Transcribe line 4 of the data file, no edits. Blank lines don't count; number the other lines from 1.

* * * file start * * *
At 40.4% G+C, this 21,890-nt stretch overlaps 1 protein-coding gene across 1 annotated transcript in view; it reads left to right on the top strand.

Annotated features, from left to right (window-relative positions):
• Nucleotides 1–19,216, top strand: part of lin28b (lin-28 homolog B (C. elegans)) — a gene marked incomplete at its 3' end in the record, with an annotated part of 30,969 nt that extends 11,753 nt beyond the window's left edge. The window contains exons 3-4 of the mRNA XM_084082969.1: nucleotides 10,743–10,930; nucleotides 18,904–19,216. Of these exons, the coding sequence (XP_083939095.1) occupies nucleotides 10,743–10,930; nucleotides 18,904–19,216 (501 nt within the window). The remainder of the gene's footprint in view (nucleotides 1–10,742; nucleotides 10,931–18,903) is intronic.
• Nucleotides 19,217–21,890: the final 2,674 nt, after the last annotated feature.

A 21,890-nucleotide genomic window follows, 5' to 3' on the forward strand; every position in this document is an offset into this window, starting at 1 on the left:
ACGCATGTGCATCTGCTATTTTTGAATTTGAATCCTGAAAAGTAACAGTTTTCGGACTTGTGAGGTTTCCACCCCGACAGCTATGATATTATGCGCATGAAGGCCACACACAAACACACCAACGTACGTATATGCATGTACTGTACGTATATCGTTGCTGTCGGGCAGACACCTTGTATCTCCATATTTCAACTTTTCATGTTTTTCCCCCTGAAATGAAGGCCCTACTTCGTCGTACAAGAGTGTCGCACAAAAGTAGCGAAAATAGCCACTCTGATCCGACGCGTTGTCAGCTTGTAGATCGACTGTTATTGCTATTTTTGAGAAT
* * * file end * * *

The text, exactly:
• Nucleotides 19,217–21,890: the final 2,674 nt, after the last annotated feature.